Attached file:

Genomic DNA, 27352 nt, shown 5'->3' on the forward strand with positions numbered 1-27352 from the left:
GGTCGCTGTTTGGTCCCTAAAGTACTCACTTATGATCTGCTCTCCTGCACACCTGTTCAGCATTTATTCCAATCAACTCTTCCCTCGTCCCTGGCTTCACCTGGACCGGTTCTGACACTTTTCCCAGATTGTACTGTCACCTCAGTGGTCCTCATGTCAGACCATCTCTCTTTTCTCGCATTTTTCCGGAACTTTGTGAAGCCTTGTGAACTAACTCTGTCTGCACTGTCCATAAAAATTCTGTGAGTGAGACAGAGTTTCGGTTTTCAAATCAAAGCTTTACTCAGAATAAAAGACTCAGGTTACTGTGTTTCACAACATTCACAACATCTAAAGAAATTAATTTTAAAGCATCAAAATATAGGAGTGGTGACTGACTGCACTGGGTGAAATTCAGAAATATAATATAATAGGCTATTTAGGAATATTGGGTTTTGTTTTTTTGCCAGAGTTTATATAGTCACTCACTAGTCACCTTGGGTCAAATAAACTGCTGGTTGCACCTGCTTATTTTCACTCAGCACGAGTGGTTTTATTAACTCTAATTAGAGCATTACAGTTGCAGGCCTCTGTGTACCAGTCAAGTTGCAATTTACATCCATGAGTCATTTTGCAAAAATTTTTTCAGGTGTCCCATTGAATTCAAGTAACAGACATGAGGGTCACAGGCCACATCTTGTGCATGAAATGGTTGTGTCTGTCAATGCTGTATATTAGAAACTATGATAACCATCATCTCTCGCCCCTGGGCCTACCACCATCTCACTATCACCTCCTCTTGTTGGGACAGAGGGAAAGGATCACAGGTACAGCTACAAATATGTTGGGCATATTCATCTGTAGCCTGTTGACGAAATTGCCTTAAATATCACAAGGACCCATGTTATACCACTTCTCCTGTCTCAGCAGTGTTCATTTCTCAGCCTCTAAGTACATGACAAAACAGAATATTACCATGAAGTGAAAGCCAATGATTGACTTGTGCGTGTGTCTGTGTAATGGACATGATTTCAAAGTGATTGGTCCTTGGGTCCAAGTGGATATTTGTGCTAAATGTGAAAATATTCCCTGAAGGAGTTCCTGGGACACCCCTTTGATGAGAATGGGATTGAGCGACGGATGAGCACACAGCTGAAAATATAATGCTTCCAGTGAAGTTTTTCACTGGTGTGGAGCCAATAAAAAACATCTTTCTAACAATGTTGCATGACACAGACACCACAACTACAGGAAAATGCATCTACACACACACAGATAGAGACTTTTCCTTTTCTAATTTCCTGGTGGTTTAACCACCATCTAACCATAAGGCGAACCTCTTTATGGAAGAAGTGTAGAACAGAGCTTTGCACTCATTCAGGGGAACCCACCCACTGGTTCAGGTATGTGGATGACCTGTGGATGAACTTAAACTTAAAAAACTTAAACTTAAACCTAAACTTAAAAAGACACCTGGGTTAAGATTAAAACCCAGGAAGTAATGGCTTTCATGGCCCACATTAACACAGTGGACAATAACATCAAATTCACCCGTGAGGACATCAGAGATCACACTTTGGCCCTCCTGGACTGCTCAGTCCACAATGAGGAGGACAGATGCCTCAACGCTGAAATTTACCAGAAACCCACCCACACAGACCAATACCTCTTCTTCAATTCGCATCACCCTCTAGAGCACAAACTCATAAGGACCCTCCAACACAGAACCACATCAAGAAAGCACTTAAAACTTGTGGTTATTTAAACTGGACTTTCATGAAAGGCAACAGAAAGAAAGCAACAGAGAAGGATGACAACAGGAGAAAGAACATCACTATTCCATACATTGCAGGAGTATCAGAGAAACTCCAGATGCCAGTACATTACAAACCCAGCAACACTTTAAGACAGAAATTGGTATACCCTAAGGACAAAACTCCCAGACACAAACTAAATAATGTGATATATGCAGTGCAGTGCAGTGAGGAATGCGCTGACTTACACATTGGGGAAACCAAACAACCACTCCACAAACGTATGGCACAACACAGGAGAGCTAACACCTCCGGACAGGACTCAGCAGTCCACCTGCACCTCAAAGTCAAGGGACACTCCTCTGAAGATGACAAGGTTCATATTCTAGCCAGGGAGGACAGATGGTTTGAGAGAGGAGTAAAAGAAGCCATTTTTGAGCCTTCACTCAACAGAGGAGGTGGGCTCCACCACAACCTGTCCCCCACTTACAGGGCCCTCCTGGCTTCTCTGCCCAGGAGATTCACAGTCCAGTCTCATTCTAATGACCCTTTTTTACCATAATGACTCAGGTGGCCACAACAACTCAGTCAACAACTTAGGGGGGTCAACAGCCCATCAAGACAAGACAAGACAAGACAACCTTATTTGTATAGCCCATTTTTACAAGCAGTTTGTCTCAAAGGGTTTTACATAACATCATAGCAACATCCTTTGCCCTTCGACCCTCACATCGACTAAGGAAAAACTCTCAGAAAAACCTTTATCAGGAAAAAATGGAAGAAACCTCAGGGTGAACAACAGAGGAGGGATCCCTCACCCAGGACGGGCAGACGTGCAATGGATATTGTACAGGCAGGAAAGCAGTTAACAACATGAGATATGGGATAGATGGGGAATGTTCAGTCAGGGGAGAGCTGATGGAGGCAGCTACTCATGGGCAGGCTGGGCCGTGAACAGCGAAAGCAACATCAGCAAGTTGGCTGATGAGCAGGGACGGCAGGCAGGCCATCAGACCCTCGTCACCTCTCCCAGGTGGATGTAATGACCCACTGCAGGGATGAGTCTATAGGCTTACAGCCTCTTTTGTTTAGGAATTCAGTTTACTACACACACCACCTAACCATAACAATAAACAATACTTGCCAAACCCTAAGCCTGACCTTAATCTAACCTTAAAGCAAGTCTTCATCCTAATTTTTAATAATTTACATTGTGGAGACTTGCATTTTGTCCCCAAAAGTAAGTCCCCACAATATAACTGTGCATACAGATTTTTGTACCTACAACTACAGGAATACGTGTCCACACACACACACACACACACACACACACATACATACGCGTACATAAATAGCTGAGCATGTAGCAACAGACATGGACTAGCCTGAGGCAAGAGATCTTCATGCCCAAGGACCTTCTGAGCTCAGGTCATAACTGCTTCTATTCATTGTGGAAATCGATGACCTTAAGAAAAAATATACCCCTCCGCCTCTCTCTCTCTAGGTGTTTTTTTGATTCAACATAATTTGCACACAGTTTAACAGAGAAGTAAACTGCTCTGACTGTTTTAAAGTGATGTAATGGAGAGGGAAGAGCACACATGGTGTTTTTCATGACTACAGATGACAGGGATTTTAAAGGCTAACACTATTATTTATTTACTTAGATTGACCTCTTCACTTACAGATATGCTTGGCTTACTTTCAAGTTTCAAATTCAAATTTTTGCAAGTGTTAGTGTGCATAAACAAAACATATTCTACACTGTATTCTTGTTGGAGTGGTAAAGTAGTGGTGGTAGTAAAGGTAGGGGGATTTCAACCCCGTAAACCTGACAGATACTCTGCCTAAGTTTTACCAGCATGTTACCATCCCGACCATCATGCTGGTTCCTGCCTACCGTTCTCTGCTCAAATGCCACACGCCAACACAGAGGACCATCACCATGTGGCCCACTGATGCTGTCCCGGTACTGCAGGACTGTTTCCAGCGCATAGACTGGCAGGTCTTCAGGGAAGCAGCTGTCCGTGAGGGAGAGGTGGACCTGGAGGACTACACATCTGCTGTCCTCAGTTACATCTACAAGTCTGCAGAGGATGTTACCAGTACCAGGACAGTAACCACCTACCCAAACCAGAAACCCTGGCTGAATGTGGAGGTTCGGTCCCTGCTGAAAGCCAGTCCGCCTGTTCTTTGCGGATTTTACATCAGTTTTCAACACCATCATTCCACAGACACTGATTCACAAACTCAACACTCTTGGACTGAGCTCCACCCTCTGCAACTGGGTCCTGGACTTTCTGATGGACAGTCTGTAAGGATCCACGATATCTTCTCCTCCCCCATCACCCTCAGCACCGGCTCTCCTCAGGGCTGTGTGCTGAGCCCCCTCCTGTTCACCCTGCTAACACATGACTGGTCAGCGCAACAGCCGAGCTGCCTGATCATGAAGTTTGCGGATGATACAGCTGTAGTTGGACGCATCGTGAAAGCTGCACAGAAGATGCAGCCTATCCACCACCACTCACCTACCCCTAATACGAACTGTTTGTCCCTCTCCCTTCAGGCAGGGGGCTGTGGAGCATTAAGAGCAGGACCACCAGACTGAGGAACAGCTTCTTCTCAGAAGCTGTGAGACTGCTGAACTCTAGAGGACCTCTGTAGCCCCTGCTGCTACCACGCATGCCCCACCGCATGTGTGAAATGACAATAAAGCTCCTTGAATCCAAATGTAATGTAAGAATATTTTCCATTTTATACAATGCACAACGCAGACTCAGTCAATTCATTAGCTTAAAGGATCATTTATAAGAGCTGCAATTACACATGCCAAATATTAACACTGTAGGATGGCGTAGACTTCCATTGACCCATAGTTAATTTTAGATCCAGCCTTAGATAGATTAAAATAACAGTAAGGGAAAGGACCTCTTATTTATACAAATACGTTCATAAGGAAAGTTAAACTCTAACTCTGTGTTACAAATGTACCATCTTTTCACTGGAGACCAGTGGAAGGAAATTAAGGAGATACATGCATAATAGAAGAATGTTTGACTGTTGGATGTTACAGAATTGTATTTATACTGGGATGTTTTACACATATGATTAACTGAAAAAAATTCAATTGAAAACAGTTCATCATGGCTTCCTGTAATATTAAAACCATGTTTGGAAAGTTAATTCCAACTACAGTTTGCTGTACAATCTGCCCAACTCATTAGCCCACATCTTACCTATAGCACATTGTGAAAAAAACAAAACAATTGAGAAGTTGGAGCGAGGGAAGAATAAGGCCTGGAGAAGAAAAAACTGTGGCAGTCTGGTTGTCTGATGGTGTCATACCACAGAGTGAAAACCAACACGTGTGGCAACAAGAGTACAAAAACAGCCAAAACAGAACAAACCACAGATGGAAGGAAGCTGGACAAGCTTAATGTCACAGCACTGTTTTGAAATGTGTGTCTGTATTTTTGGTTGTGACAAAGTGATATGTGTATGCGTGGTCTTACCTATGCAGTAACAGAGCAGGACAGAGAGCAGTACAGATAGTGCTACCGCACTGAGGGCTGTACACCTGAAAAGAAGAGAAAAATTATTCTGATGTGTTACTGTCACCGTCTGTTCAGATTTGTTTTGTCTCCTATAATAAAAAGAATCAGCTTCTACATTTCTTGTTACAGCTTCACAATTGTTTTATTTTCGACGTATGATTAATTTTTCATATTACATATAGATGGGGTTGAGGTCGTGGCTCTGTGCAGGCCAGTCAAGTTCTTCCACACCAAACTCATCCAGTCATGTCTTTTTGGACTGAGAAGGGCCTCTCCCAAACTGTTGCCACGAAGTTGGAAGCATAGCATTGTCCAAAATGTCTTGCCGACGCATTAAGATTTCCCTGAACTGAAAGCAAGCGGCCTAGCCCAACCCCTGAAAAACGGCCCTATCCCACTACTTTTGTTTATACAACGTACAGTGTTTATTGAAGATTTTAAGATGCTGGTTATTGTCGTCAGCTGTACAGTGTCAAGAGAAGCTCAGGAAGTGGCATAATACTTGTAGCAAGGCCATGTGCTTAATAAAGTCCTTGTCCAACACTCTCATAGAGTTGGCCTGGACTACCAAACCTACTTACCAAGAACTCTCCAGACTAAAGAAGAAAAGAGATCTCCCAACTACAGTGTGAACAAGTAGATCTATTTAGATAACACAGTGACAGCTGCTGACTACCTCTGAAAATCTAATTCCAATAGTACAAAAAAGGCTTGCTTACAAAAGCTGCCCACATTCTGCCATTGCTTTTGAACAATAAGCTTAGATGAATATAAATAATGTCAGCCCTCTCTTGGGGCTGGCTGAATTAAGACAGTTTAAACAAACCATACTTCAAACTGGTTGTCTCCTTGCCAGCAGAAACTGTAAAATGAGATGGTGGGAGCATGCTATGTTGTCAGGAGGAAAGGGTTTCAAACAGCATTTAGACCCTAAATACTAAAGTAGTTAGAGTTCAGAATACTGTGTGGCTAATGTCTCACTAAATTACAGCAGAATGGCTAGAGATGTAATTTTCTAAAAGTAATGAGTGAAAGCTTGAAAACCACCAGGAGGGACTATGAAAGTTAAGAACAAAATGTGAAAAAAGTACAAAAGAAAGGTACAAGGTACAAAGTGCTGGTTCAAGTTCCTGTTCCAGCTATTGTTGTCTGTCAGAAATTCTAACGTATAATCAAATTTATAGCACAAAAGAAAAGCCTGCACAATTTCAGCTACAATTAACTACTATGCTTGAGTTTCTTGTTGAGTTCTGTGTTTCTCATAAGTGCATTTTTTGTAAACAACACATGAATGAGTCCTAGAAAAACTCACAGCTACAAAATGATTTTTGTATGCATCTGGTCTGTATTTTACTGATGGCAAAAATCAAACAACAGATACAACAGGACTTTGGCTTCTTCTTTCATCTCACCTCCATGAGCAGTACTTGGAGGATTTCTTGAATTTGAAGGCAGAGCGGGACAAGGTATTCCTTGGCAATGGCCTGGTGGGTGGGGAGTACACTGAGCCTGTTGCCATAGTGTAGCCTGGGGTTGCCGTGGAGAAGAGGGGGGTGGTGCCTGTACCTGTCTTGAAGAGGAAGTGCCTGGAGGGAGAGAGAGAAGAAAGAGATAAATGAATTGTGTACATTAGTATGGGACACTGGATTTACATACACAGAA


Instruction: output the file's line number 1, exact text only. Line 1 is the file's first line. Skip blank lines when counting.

Genomic DNA, 27352 nt, shown 5'->3' on the forward strand with positions numbered 1-27352 from the left: